The HR Investigation: Not Good News for Discrimination Claims
Hey there, it's the AntiHR HR Lady, and today, I want to talk to you about a topic that many of you have faced when dealing with workplace discrimination: the dreaded HR "investigation." If you've ever found yourself in this situation, you might have realized that it's not always good news for you. In fact, it often works against employees, especially those who are victims of discrimination, particularly Black employees and especially Black Women.
Why Does HR Undertake Investigations?
First, let's understand why HR initiates these investigations in the first place. It's crucial to recognize that these investigations are rarely conducted with the intention of uncovering the truth. Instead, HR uses them to buy time and achieve a few key objectives:
1. Document Absolution: HR aims to document actions that absolve the company of the discrimination claim. Their primary goal is to protect the company's reputation and minimize legal liability.
2. Risk Assessment: HR investigates to determine the risk and liability associated with the claim. They want to assess how much of a threat the claim poses to the company and its interests.
3. Performance Issues: In some cases, HR uses these investigations to build a performance issue or claim against the employee. This can be a way to assist the manager in placing the employee on a Performance Improvement Plan (PIP).
It's important to note that even if they do find evidence of discrimination, they are unlikely to admit it, as that would be an admission of guilt that could be used against them in court later on.
What Might Happen During or After an HR Investigation?
While the investigation is ongoing or after it has concluded, several outcomes are possible, and they largely depend on the decision-makers involved and their assessment of the situation:
1. Employee Targeting: The employee may be targeted and placed on a PIP, which can eventually lead to termination.
2. Transfer: HR might transfer the employee to another department or supervisor without providing a clear explanation.
3. Promotion Offer: Surprisingly, sometimes HR may offer a promotion to the employee as a way to mitigate the discrimination claim.
4. Separation with Severance: In some cases, an employee may be offered a separation package with severance pay.
The decision on which course of action to take is based on the perceived risk and the employee's knowledge of their workplace rights. If HR believes that the employee is unaware of their rights and can be taken advantage of, termination (option #1) is the most likely outcome. However, if the claim is well-documented and egregious, options #2, #3, or #4 may be on the table.
What Not to Do When Raising a Complaint
Before we move forward, let's discuss what you should never do when raising a complaint:
1. Don't Share Documentation: Never share your actual documentation with HR. Instead, inform them that you have it and describe it in your complaint.
2. Don't Name Witnesses: If there are employees who can support your claim, refrain from naming them explicitly. Simply mention their existence.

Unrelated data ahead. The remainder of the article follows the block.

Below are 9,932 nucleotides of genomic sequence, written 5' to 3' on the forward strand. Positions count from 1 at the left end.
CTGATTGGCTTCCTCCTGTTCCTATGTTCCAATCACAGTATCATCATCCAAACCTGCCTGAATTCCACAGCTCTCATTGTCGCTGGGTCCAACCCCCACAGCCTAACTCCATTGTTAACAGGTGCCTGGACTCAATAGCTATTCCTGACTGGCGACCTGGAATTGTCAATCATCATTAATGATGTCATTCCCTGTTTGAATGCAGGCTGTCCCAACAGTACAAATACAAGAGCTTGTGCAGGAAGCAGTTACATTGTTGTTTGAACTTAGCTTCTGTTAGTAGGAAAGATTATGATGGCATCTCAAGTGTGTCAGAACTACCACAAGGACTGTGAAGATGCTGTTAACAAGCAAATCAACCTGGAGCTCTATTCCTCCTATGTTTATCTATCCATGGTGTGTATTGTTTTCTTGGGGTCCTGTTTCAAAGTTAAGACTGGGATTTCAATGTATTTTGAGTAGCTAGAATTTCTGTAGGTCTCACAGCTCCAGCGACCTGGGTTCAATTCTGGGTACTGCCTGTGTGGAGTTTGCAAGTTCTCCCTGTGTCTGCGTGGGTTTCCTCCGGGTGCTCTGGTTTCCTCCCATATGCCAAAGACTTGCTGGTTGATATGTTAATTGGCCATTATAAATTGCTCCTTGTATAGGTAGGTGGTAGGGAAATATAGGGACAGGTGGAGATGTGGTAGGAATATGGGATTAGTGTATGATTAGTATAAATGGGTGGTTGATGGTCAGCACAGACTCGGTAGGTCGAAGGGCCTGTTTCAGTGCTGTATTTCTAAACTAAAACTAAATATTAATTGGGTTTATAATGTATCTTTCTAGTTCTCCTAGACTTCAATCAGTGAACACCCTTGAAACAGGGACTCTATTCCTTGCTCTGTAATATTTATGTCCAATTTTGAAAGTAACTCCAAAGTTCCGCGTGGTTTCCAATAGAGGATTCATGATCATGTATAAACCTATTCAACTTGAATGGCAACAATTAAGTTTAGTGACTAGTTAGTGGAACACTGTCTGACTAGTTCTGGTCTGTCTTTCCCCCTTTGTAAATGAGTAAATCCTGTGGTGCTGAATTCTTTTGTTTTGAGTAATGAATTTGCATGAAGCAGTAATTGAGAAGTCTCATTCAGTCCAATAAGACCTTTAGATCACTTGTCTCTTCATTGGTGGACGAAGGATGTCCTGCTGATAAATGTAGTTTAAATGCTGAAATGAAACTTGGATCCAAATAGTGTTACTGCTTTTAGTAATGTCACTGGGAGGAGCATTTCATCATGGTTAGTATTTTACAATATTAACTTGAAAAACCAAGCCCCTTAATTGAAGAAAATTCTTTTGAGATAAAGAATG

Why should you avoid these actions? Because HR is unlikely to use this information in your favor; instead, they may use it to absolve the company of wrongdoing or even retaliate against you and silence potential witnesses.
What Should You Do as an Employee?
Now, let's focus on what you should do as an employee facing discrimination:
1. Documentation: Have your documentation ready. When you raise your claim, make it clear that you have evidence to support it. However, do not share the evidence at this stage; simply describe it in your complaint. Let HR create their own trail.
2. Exit Strategy: Consider your exit strategy before raising a complaint. Understand that raising a claim often leads to the decision to leave your job. Your complaint should be a part of your exit strategy, not the entire strategy itself.
If you need assistance with creating an effective documentation trail or formulating an exit strategy, consider accessing the resources available at The AntiHR HR Lady:
- Documentation Journal: Grab and download the AntiHR Documentation Journal to help you maintain a robust documentation trail.
- Online Course: Explore the online course, "How to Ask for an Exit from a Discriminatory Hostile Workplace with 💰 and Actually Get It." This course will guide you in creating a strategy to confront your discriminatory workplace effectively and communicate your concerns to HR.
Remember, navigating a workplace discrimination claim can be challenging, but with the right approach and resources, you can protect your rights and seek a resolution that works in your favor.
Access the online course, "How to Ask for an Exit from a Discriminatory Hostile Workplace with 💰 and Actually Get It" HERE
Take control of your situation, and let's work towards a better, fairer workplace together.
Disclaimer: The information provided in this blog post is for informational purposes only and does not constitute legal advice. It is important to consult with legal professionals for guidance on specific legal matters.
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HR is not your enemy but they are definitely not your friend